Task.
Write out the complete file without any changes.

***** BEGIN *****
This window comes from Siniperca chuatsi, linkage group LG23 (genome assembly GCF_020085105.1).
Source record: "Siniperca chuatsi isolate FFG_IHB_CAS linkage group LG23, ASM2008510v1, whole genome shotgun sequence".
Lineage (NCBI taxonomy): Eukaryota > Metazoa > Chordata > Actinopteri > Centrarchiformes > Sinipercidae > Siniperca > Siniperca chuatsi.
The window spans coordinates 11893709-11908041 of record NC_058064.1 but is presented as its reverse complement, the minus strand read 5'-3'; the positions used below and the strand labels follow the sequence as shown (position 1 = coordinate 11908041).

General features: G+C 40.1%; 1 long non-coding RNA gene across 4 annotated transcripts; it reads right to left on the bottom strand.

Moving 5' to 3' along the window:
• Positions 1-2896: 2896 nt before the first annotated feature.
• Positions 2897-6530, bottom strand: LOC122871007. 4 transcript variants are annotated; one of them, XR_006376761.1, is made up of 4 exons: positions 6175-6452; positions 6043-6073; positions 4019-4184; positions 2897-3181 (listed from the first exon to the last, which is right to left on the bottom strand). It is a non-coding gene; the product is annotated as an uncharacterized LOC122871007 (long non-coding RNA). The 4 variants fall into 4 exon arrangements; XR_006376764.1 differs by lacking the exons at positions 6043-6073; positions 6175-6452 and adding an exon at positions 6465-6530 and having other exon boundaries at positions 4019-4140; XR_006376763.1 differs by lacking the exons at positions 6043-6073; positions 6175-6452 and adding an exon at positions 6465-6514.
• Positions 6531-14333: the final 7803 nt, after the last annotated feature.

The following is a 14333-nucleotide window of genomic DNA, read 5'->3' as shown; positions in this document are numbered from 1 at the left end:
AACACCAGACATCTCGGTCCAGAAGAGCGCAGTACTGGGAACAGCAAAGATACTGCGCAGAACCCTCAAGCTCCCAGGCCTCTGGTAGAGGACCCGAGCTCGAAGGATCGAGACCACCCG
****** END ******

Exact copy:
This window comes from Siniperca chuatsi, linkage group LG23 (genome assembly GCF_020085105.1).
Source record: "Siniperca chuatsi isolate FFG_IHB_CAS linkage group LG23, ASM2008510v1, whole genome shotgun sequence".
Lineage (NCBI taxonomy): Eukaryota > Metazoa > Chordata > Actinopteri > Centrarchiformes > Sinipercidae > Siniperca > Siniperca chuatsi.
The window spans coordinates 11893709-11908041 of record NC_058064.1 but is presented as its reverse complement, the minus strand read 5'-3'; the positions used below and the strand labels follow the sequence as shown (position 1 = coordinate 11908041).

General features: G+C 40.1%; 1 long non-coding RNA gene across 4 annotated transcripts; it reads right to left on the bottom strand.

Moving 5' to 3' along the window:
• Positions 1-2896: 2896 nt before the first annotated feature.
• Positions 2897-6530, bottom strand: LOC122871007. 4 transcript variants are annotated; one of them, XR_006376761.1, is made up of 4 exons: positions 6175-6452; positions 6043-6073; positions 4019-4184; positions 2897-3181 (listed from the first exon to the last, which is right to left on the bottom strand). It is a non-coding gene; the product is annotated as an uncharacterized LOC122871007 (long non-coding RNA). The 4 variants fall into 4 exon arrangements; XR_006376764.1 differs by lacking the exons at positions 6043-6073; positions 6175-6452 and adding an exon at positions 6465-6530 and having other exon boundaries at positions 4019-4140; XR_006376763.1 differs by lacking the exons at positions 6043-6073; positions 6175-6452 and adding an exon at positions 6465-6514.
• Positions 6531-14333: the final 7803 nt, after the last annotated feature.

The following is a 14333-nucleotide window of genomic DNA, read 5'->3' as shown; positions in this document are numbered from 1 at the left end:
AACACCAGACATCTCGGTCCAGAAGAGCGCAGTACTGGGAACAGCAAAGATACTGCGCAGAACCCTCAAGCTCCCAGGCCTCTGGTAGAGGACCCGAGCTCGAAGGATCGAGACCACCCG